From July 16-18, retailers and real estate professionals convened for the International Council of Shopping Centers’ (ICSC) New England Conference. The conference, taking place at the John B. Hynes Convention Center in Boston, consisted of networking opportunities, keynote speakers, and concurrent panel sessions. One of the panel discussions was moderated by NAI Hunneman’s Research Director, Liz Berthelette. Her panel was tasked with discussing the evolving role that retail and branding is playing in a society that consists of a plurality of millennials.
The panel, aptly named “Into the Mindset of Millennials,” consisted of three Boston-based millennials: Alan Kelly, Christina Attaway, and Nikki Crugnale. Alan is an Irish immigrant who serves as the Director of Leasing for the Northeast at Waterstone Properties Group. His perspective and experience stood in stark contrast to the stereotypes given to millennials. Alan and his family live in Central Massachusetts; he bucks the trend of millennials moving to urban areas. Much of Alan’s analysis harped on his, and others’, desire to bring back human interaction in the commerce experience. Christina serves as the Manager of Social Media and Marketing at UrbanMeritage/Advantage Newbury. Her outlook focused on the benefits of social media and the conveniences afforded to those who live in the city. Nikki is the owner of Graem Nuts and Chocolate. As an entrepreneur, Nikki gave the discussion a unique perspective. Her central themes included how social media can help grow a business and how millennials can be both innovative and financially responsible.
Perhaps the most interesting parts of the discussion came when the panel discussed some of the misconceptions and generalizations that have come to cloud the perspectives of millennial observers. They also discussed urban vs. suburban living; e-commerce vs. in-person shopping; and attractiveness of brands. Regarding housing, only 35.3% of millennials own a home compared to 64.2% of the population at large. This suggests that most millennials are living in apartments which, presumably, would be in urban areas. Further, the conveniences of urban living seem to be attractive to millennials. Shorter commute times, easy access to gyms and shopping centers, easy mobility with public transportation, and bustling social scenes are just a few of the many feature that millennials find attractive in urban life.
Regarding a millennial’s shopping preferences, there was no clear consensus among the group. According to a recent study, 82% of millennials prefer a brick and mortar shopping experience but expect cross channel experiences, superior services, and personalized promotions. However, in the last ten years, e-commerce has jumped from 3.6% of total retail sales to 9.5%. These conflicting numbers depict a diverse set of preferences among millennials. Treating this generation as homogeneous would be a mistake. Nonetheless, the advent of e-commerce has allowed millennial shoppers to choose the optimal experience for them. Most shoppers seem to buy bigger items in person while smaller, less-consequential items are often bought online.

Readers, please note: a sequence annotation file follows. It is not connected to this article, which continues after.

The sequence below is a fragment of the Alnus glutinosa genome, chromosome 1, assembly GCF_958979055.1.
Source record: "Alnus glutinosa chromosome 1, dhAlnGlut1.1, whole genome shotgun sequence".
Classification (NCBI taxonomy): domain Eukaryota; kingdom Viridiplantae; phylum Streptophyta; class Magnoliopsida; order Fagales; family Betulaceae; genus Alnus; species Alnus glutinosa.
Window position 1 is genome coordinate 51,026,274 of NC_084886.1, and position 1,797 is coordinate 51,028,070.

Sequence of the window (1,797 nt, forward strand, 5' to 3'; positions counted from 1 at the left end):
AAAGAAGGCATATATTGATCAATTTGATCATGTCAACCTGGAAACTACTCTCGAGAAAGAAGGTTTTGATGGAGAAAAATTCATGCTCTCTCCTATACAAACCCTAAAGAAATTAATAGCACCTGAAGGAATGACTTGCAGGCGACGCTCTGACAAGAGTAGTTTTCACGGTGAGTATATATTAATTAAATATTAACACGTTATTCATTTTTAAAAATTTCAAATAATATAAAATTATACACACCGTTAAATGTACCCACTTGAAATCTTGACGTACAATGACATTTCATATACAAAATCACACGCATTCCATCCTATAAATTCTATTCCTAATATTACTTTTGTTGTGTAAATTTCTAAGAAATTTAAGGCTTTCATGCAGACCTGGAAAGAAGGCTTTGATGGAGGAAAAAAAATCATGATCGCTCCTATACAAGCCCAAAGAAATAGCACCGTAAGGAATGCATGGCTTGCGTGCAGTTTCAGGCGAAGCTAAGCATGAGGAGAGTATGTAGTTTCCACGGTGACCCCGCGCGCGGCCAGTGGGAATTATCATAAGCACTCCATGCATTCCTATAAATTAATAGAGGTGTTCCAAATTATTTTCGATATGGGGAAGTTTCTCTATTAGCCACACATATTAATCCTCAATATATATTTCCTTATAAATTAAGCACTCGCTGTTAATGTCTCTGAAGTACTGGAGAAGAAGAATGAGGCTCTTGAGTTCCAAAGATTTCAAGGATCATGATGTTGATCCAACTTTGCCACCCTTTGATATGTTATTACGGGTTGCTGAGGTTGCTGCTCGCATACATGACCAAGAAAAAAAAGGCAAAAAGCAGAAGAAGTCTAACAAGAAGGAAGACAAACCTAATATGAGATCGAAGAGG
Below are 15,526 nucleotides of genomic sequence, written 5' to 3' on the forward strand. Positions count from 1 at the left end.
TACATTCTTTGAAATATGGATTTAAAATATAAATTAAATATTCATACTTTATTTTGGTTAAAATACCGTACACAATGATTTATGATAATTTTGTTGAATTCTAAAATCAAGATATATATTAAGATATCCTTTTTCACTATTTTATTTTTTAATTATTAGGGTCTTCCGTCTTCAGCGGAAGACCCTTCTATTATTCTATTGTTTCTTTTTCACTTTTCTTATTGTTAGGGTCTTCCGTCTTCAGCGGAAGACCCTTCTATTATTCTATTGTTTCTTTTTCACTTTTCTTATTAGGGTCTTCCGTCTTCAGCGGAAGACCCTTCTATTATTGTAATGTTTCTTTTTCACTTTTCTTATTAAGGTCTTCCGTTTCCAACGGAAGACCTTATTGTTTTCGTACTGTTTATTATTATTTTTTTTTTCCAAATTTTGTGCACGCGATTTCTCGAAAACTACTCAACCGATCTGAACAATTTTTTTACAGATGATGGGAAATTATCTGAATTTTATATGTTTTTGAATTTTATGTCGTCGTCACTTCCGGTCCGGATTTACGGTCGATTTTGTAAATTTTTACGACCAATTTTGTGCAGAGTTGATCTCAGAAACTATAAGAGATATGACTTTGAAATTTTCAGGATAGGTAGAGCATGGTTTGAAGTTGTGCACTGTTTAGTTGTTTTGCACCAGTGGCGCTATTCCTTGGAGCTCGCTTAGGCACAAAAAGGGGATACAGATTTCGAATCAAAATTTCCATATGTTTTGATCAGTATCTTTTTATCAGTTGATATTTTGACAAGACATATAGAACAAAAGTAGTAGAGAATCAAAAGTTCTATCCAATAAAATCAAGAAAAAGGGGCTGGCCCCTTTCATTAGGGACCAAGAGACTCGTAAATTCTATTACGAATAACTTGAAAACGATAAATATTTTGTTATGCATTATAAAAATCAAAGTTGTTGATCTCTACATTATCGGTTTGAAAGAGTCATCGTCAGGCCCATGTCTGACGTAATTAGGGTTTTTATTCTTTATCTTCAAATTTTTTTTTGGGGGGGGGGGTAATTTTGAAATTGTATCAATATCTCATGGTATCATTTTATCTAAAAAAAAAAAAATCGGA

The evolving shopping experience led nicely into a discussion of branding. Branding to millennials will take new and innovative strategies from marketers. 48% of millennials try to frequent companies that actively support social causes. As panelist Alan Kelly put it, “for millennials, mediocre doesn’t cut it anymore.” Effectively, as e-commerce becomes more prevalent and millennials become used to the chic designs of urban shops, the status quo for designing and branding becomes the pricey, flashy brands from the city. Also, millennials tend to value the story behind the brand. Aside from support of social causes, millennials like to know the story behind the retailer. Are they the first in their family to attend college? Are they first generation immigrants? Did they grow up poor? Accessible answers to questions like these tend to get millennials in the door.
It is important for business owners and leaders not to forget the obvious trends that are driven by millennials. Many prefer urban living. They are shopping online. They have a high demand for a quality brand. But perhaps the central answer derived from the “Inside the Mindset of Millennials” panel was that it is wrong to paint millennials with a broad brush. For every millennial that job hops, accrues debt, and lives with their parents, there exists a millennial that bucks those stereotypes.
This post was written by NAI Hunneman Research Intern John Olds